Just when the signs were there that homophobia in sport was being addressed, we get this: “Maxwell is a fag”.
A Sri Lankan cricket fan waved the placard during his team’s World Cup qualifier clash with Australia at the Sydney Cricket Ground.
The sign read “Maxwell Ponnaya” – which roughly translates as “Maxwell is a fag”.
A Cricket Australia spokesman said they took a zero tolerance approach to homophobic attitudes and behaviour of players, spectators and staff.
“In regards to the sign at the SCG on Sunday, Cricket Australia and the International Cricket Council take a zero-tolerance approach towards anti-social behavior,” he said.
“If we are aware of such behaviour (in this case because the reference was made in Sinhalese it was not picked up during the match), the banner and patron will be immediately removed from the ground.”
Dhyan Ranatunga, son of former Sri Lankan captain Arjuna Ranatunga, said: “A lot of people seem to see the ‘joke’ in this, but I’m having trouble seeing this so-called ‘joke’.
“Cricket is supposed to be the ‘gentlemen’s game’, and this certainly isn’t an act of any ‘gentleman’.”
Aritha Wickramasinghe, a lawyer at an international law firm, said homophobia in sport was something that all cricket loving nations must get together to tackle.
“Using gay slurs such as this at a World Cup is insensitive and insulting to the millions of young gay men and women that endure discrimination and violence because of who they chose to love,” he said.
“As a Sri Lankan cricket lover, I am ashamed of fans like this. This is not funny and it certainly isn’t cricket.”
Heads of the AFL, NRL, Australian Rugby Union and Cricket Australia came together in Sydney recently to sign an unprecedented commitment to eliminate discrimination against gay, lesbian and bisexual players, coaches, administrators and fans in their sport.
A 30-second community service announcement, being be aired nationally this year on TV and at stadiums, features bowling stars Mitchell Johnson and Ryan Harris.
It is much needed as a study has found that 80% of Australians have witnessed or experienced homophobia in sport.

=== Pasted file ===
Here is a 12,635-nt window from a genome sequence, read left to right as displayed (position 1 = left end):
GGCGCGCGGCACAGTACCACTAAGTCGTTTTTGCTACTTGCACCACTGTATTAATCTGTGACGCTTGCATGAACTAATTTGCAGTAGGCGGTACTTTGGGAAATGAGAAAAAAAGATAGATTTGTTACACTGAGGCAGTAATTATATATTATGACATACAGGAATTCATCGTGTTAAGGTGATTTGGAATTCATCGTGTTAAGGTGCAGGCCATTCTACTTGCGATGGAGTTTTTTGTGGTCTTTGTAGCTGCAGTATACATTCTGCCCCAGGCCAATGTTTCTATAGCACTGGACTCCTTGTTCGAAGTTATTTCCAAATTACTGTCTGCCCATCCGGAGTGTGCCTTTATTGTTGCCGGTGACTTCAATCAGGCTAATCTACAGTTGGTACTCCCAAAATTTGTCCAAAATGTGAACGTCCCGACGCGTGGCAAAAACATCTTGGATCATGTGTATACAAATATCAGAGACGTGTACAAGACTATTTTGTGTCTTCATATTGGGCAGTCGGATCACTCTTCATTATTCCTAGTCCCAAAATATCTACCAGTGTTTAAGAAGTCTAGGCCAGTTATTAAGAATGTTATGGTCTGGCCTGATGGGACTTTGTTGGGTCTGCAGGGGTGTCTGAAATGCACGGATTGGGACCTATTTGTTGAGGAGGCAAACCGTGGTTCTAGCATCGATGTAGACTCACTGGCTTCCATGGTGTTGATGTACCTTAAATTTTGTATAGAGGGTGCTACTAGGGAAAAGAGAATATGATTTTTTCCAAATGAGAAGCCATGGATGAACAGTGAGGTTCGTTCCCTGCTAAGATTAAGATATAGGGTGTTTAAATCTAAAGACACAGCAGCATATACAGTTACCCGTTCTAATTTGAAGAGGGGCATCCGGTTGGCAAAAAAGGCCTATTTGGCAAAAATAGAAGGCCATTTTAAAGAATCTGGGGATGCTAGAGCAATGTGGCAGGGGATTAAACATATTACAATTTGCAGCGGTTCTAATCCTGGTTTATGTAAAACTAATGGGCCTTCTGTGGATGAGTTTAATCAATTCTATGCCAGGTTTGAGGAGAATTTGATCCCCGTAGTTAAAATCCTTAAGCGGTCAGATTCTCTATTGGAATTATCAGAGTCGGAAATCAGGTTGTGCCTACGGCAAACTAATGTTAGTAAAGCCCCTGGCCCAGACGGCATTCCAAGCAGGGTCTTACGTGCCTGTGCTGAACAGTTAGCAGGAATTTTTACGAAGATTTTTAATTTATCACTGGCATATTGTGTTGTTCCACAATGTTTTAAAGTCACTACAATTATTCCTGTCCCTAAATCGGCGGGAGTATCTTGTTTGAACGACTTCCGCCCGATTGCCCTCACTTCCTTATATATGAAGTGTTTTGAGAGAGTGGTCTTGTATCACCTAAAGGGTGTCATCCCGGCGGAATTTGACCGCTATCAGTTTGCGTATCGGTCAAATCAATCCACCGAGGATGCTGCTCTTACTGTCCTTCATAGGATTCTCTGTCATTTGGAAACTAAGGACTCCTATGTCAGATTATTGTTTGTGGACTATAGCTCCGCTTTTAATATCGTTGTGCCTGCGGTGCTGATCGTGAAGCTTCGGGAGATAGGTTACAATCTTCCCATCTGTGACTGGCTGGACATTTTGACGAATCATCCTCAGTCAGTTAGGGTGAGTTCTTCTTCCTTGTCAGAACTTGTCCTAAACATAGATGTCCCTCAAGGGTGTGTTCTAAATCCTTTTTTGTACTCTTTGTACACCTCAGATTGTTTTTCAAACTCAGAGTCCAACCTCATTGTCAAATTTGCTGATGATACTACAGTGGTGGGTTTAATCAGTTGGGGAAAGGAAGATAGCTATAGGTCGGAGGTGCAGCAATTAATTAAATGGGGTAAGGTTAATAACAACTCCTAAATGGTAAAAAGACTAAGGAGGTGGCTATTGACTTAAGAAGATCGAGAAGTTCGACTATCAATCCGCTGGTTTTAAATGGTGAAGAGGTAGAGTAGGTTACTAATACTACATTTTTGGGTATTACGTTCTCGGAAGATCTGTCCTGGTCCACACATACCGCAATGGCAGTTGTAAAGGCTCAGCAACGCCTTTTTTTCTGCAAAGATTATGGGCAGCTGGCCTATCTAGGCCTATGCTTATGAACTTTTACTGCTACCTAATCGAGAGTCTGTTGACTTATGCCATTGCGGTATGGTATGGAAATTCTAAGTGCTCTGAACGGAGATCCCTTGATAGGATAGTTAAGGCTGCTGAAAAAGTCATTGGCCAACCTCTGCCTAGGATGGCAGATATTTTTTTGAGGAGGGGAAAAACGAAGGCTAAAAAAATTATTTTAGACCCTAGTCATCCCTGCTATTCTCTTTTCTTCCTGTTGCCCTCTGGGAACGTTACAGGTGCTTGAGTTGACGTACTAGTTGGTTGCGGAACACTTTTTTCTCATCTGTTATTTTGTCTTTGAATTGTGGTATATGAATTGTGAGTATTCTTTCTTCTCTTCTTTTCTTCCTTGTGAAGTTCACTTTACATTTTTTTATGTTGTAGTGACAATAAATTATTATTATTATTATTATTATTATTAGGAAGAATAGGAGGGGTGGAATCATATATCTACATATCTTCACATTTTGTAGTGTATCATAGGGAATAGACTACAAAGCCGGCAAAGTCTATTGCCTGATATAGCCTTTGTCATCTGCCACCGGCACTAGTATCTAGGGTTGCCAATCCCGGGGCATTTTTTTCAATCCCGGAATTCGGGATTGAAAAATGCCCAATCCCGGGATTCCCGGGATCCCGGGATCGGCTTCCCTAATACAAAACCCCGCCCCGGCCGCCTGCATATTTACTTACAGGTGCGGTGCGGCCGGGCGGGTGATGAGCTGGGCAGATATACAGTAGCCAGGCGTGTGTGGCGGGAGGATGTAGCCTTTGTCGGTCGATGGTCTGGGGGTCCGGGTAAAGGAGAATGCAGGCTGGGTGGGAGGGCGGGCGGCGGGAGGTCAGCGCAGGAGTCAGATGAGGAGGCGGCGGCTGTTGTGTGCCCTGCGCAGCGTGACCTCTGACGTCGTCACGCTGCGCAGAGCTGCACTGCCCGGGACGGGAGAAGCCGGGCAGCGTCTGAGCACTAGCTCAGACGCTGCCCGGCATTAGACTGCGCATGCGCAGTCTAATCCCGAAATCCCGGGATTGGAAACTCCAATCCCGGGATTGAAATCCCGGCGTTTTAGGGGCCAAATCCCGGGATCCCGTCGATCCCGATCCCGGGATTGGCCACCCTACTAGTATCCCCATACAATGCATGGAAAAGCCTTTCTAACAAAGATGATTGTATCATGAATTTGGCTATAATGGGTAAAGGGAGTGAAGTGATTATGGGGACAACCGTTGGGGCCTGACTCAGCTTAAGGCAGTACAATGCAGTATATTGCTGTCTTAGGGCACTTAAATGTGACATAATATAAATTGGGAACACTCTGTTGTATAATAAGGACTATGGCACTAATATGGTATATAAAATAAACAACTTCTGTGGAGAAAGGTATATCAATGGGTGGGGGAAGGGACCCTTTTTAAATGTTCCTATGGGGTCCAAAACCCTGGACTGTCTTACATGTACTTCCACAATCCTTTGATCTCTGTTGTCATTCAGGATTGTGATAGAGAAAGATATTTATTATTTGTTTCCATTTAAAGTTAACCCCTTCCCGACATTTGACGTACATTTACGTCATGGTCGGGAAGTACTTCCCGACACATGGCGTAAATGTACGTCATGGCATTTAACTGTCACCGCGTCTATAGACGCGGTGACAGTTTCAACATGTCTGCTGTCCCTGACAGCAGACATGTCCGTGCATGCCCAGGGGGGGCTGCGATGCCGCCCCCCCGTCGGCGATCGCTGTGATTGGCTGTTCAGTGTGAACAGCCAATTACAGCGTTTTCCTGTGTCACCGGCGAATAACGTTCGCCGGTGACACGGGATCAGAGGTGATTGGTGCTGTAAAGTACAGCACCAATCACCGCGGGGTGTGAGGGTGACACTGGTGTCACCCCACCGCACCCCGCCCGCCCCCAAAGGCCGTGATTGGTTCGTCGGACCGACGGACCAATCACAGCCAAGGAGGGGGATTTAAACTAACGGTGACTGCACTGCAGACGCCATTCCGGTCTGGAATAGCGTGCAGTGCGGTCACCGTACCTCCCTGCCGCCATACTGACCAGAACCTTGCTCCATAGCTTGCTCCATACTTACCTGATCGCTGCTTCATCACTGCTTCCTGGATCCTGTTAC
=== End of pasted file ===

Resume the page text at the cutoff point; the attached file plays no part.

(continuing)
The study, conducted by research outfit Out on the Fields, also found that 27% of Australian gay men and 17% of lesbians had received verbal threats of harm.
“Australia should be proud in terms of the fact that we have the highest participation rates, in any of the English speaking countries, in sport, for both gay and lesbian people,” said Erik Denison, spokesman for the internationally successful rugby team the Sydney Convicts.
“But then you look at the instances of abuse and homophobia, we’re near the top.”
The study coincided with last weekend’s Mardi Gras parade in Sydney, with the leading floats dedicated to fighting homophobia in sports.
Athletes taking part in the parade included Olympians Daniel Kowalski, Jai Wallace and Matthew Mitcham, Sydney Swans’ Nick Smith, Mike Pike and Heath Grundy, NRL’s Paul Langmack, Australian national cricketer Alex Blackwell and teammate Ellyse Perry.
“It was absolutely sensational,” Langmack told NRL.com.
“It’s a celebration, the Mardi Gras. There was no aggression, no anger and it was great fun. The messages are only going to get stronger too in that people are going to stand by you and say ‘mate, it doesn’t matter if you’re black or white, gay or straight, everyone’s there to stand by each other’.”
Langmack also saw the importance in his presence and the message the float was sending – that gay and lesbian people should be included in sporting circles and that they should be supported and encouraged to participate.